In addition to doing my own literature reviews, I attended a nutrition conference session presented by independent obesity scientists, including Ted Kyle. The session was sponsored by Novo Nordisk.  I was not paid to write this post and my opinions and experiences are my own.

This week is Obesity Care Week 2020.

Obesity is a complex physiological, social, psychological, health challenge.  Nobody wants to be obese. Yet there are no shortages of obstacles, which includes limited access to treatment, weight bias and more. Obesity is a word that’s thrown around a lot in my profession and other medical professions. Sometimes, there’s a lot of judgement. We hear it called an “epidemic”. Some claim that the “multi million dollar weight loss industry” is failing since obesity statistics keep growing.

Obesity impacts both children and adults, and there are now more than 93 million Americans impacted by the disease. It clearly is a disease that we don’t want to give up on. Everyone seems to have an opinion about the cause and treatment. Some blame sugar. Some blame overeating. Some blame sedentary lifestyles. But should we throw in the towel?

What if I told you that overeating doesn’t cause obesity, but the disease of obesity causes overeating?

Obesity means a lot of different things to different people. Body weight does matter to medical practitioners who take a variety of things into consideration when it comes to weight. For instance, an anesthesiologist will assess a person’s weight before surgery in order to dose medication. Nutrition counselors provide in-depth nutrition counseling, and are also sure there is always a comfortable chair in their office, appropriate for all of their patients. Primary care physicians may address weight with their patients too, although they may not always know what to say.

Words Matter

Registered dietitians are well aware that every individual’s struggles with eating and health are very personal and unique. When treating a patient for any reason, communication can make a huge difference in both the patient’s acceptance and understanding of a diagnosis. Healthcare professionals should be aware that some of the language has changed over the years.

Ted Kyle has experience in collaborating with leading health and obesity experts. I asked him about how obesity is viewed in the US, and what his advice is about using the appropriate terminology.

“In general, people like to be known as the whole and unique persons that they are. The word “obese” tends to reduce a person’s identity to a diagnosis – a diagnosis that is highly stigmatized.” ~ Ted Kyle

Ted feels it’s important to meet a patient where they are. Here are his tips to help you stay respectful and objective when discussing weight:

  • Use neutral, non-stigmatizing language that is respectful.
  • If you want to talk about a diagnosis, use the word “obesity” with care.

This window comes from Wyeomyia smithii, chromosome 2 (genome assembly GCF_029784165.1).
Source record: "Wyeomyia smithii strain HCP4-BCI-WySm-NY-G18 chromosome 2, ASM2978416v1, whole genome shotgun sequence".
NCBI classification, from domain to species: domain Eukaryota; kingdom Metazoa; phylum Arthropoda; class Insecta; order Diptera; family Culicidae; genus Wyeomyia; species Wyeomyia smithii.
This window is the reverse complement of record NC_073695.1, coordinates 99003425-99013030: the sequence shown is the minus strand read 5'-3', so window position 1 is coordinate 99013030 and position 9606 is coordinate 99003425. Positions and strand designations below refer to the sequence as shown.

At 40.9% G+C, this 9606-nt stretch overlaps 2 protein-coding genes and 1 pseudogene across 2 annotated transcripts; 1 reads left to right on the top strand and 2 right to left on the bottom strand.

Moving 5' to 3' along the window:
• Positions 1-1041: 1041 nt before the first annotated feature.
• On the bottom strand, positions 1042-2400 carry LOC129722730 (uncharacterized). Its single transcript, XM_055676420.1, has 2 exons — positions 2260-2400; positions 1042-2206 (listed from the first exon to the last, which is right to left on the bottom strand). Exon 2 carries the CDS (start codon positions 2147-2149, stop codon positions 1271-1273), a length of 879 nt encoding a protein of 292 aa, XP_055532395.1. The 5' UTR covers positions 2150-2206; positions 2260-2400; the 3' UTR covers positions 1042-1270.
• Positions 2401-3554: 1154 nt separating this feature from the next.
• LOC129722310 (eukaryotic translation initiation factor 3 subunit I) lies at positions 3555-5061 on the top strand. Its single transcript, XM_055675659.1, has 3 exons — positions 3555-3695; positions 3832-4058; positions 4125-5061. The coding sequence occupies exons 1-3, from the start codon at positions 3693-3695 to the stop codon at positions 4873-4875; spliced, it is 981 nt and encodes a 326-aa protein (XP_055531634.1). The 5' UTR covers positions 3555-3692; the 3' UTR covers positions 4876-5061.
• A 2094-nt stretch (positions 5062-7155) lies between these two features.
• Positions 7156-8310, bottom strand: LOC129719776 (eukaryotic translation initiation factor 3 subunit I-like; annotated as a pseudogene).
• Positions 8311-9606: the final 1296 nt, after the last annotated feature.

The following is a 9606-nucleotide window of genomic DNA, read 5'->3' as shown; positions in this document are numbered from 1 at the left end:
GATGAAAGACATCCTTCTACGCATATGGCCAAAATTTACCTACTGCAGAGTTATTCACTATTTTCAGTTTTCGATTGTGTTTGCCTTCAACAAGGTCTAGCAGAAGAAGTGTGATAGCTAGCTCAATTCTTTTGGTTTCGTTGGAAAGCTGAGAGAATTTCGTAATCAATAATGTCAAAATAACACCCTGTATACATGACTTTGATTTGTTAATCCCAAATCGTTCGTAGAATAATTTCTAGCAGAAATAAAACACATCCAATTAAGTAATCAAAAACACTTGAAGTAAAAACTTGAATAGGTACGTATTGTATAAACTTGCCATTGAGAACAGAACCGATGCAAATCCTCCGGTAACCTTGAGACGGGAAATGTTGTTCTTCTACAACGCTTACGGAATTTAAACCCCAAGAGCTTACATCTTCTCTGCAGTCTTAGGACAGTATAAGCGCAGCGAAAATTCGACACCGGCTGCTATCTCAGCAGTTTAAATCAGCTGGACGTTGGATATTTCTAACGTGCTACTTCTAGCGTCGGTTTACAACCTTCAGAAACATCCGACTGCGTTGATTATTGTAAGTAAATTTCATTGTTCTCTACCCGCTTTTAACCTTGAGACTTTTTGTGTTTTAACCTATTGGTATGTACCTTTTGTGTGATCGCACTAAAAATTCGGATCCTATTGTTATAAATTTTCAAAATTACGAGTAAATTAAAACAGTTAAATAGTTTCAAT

• Don’t use words like “morbidly obese” or “morbid obesity.”
  • In general, it’s best to avoid the adjective “obese” because it’s disrespectful.
  • When in doubt, listen to the patient and use the language that they are comfortable with.

It’s Not Just About Numbers or Behavior

It’s human nature to look for easy solutions to problems. We like the path of least resistance. I  used to regularly counsel patients for weight loss. My goal was always to listen, and then help them set realistic goals. Years ago I (along with many in my profession) regarded weight management as a simple equation. We knew obesity was classified as a disease, but we may not have realized how the causes varied so much from person to person. We helped patients find ways to reduce calories and potentially burn more of them. Calories in. Calories out.

There’s a huge heritability factor to obesity.

This equation does work for some people, but we now know that it’s not that simple for everyone. Obesity is a highly heritable disease. For many people with obesity, there is a disorder in the function of normal metabolism.  More challenging, this dysregulation of metabolism varies from person to person and does not have the same cause. The causes could include impairment of normal appetite hormones, abnormal energy balance, or endocrine dysfunction including insulin resistance.

Diagnosing and Defining Obesity

It’s also important to understand there is a clinical diagnosis for obesity. According to Ted Kyle, BMI is great for epidemiologists but has a lot of limitations. He feels using BMI can cause problems for clinicians and patients. Instead, there are two clinical scaling systems to aid healthcare providers in their diagnosis.

“The simplest definition for obesity is an accumulation of fat that harms health. BMI is a proxy for obesity, but it neither defines nor diagnoses it. Other measures help a provider assess body composition and the impact on health.”

A person with a normal BMI can still have fat stored deep in the abdomen around the organs, and a person with a high BMI may be metabolically healthy.  “One of the few things in obesity that people agree upon is that BMI has serious limitations for the diagnosis of obesity.” says Ted.

We still have a lot of challenges in determining best treatment approaches, and it’s likely  best to consider a variety of approaches. Hopefully this information will help you think differently about people who suffer with this disease. It is surely not just a battle of “willpower”. It’s a complex metabolic disorder.

For more information, follow Ted on Facebook or Twitter. You can also follow Obesity Care Week on Facebook, Twitter or  Instagram.